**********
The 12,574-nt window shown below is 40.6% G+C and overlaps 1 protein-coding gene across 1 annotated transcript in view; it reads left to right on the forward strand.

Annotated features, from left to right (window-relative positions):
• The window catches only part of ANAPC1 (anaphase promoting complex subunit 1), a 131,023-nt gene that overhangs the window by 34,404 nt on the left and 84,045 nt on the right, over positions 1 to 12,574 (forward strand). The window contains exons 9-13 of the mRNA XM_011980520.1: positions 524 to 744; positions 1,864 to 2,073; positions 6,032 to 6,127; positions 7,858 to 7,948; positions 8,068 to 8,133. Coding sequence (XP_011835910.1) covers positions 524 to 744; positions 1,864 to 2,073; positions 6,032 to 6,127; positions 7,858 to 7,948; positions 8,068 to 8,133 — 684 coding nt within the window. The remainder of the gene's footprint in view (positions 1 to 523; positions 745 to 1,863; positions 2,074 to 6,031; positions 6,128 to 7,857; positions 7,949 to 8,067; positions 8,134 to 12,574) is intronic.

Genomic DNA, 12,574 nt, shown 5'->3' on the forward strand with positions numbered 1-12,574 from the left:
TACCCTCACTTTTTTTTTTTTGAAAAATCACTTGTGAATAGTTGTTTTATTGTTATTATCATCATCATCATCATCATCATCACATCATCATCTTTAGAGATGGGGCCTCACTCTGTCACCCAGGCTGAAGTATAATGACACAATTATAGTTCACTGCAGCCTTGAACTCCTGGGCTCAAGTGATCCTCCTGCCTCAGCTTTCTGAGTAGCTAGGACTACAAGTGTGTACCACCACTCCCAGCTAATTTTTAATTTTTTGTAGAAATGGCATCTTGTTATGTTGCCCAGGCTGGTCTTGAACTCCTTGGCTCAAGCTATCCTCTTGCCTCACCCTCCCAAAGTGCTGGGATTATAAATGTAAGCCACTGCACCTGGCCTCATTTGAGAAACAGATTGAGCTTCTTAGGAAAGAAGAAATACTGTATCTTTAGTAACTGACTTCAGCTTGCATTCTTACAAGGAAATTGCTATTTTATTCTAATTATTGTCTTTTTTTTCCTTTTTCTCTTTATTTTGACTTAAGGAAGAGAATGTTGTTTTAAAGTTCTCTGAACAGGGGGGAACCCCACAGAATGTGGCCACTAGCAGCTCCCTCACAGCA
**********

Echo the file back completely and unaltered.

The 12,574-nt window shown below is 40.6% G+C and overlaps 1 protein-coding gene across 1 annotated transcript in view; it reads left to right on the forward strand.

Annotated features, from left to right (window-relative positions):
• The window catches only part of ANAPC1 (anaphase promoting complex subunit 1), a 131,023-nt gene that overhangs the window by 34,404 nt on the left and 84,045 nt on the right, over positions 1 to 12,574 (forward strand). The window contains exons 9-13 of the mRNA XM_011980520.1: positions 524 to 744; positions 1,864 to 2,073; positions 6,032 to 6,127; positions 7,858 to 7,948; positions 8,068 to 8,133. Coding sequence (XP_011835910.1) covers positions 524 to 744; positions 1,864 to 2,073; positions 6,032 to 6,127; positions 7,858 to 7,948; positions 8,068 to 8,133 — 684 coding nt within the window. The remainder of the gene's footprint in view (positions 1 to 523; positions 745 to 1,863; positions 2,074 to 6,031; positions 6,128 to 7,857; positions 7,949 to 8,067; positions 8,134 to 12,574) is intronic.

Genomic DNA, 12,574 nt, shown 5'->3' on the forward strand with positions numbered 1-12,574 from the left:
TACCCTCACTTTTTTTTTTTTGAAAAATCACTTGTGAATAGTTGTTTTATTGTTATTATCATCATCATCATCATCATCATCACATCATCATCTTTAGAGATGGGGCCTCACTCTGTCACCCAGGCTGAAGTATAATGACACAATTATAGTTCACTGCAGCCTTGAACTCCTGGGCTCAAGTGATCCTCCTGCCTCAGCTTTCTGAGTAGCTAGGACTACAAGTGTGTACCACCACTCCCAGCTAATTTTTAATTTTTTGTAGAAATGGCATCTTGTTATGTTGCCCAGGCTGGTCTTGAACTCCTTGGCTCAAGCTATCCTCTTGCCTCACCCTCCCAAAGTGCTGGGATTATAAATGTAAGCCACTGCACCTGGCCTCATTTGAGAAACAGATTGAGCTTCTTAGGAAAGAAGAAATACTGTATCTTTAGTAACTGACTTCAGCTTGCATTCTTACAAGGAAATTGCTATTTTATTCTAATTATTGTCTTTTTTTTCCTTTTTCTCTTTATTTTGACTTAAGGAAGAGAATGTTGTTTTAAAGTTCTCTGAACAGGGGGGAACCCCACAGAATGTGGCCACTAGCAGCTCCCTCACAGCA